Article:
Costume Designer Julie Cray Leong also pegs the characters and their context. Stephen, for instance, wears a Fenway T. And Kira wears a sparkly tiara with cat ears, which she cutely leaves as a gift for her nonresponsive aunt. Lighting Designer Dean Leong gracefully shifts our focus between the waiting room and the ICU. And Sound Designer Frank DiSalvo Jr.’s music choices include artists mentioned in the script, from John Denver to Eminem, and function wonderfully as emotional breathers between scenes—the way a movie will cut away to a long shot of scenery going by, so we can absorb what just happened before the story moves on.

Burst turns out to be not so much about the stricken parent at its center as about the apprehensions and deep affections among immediate family members now sharing a loss that is unspeakable—except for what Horan allows us to hear.

“The one person that I told everything to every single day is gone,” says Stephen near the end.

Anyone who has known or anticipated such a loss will leave Burst deeply moved.

Amy Leigh Horan’s new play has a promising future on other stages. Catch it now its first time out.

Running Time: 90 minutes, with no intermission.

Burst plays through May 27, 2018, at Parlor Room Theater performing at the Callan Theatre in the Hartke Theatre Complex on the campus of Catholic University – 3801 Harewood Road, NE, in Washington, DC. For tickets, call (202) 340-8623, or purchase them online.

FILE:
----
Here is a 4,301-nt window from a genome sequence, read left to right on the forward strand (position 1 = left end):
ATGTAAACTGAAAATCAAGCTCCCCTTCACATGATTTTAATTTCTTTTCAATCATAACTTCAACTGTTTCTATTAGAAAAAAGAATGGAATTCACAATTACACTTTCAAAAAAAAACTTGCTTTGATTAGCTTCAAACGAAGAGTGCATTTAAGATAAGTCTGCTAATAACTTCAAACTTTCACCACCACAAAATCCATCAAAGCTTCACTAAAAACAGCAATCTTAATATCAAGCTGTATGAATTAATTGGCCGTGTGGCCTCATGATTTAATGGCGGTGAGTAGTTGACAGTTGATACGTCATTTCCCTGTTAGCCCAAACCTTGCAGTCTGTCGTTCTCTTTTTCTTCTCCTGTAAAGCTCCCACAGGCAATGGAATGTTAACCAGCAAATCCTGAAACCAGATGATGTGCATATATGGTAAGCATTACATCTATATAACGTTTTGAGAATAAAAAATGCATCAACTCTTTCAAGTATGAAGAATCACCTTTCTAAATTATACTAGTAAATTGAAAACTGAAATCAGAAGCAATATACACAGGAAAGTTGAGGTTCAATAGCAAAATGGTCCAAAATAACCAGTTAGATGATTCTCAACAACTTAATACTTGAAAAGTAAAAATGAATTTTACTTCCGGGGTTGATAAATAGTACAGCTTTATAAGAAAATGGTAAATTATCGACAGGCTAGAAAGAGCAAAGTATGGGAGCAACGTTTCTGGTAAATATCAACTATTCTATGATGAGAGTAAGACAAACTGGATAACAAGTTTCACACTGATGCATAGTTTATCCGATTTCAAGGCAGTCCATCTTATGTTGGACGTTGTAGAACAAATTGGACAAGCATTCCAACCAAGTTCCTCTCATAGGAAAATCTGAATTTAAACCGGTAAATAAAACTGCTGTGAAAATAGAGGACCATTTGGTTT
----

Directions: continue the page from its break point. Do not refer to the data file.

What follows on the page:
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John Stoltenberg
John Stoltenberg is executive editor of DC Theater Arts. He writes both reviews and his Magic Time! column, which he named after that magical moment between life and art just before a show begins. In it, he explores how art makes sense of life—and vice versa—as he reflects on meanings that matter in the theater he sees. Decades ago, in college, John began writing, producing, directing, and acting in plays. He continued through grad school—earning an M.F.A. in theater arts from Columbia University School of the Arts—then lucked into a job as writer-in-residence and administrative director with the influential experimental theater company The Open Theatre, whose legendary artistic director was Joseph Chaikin. Meanwhile, his own plays were produced off-off-Broadway, and he won a New York State Arts Council grant to write plays. Then John’s life changed course: He turned to writing nonfiction essays, articles, and books and had a distinguished career as a magazine editor. But he kept going to the theater, the art form that for him has always been the most transcendent and transporting and best illuminates the acts and ethics that connect us. He tweets at @JohnStoltenberg. Member, American Theatre Critics Association.


  1. Great review, went to see the play and loved it!

    Quick note – director’s name is Bridget Grace Sheaff, not Shaeff.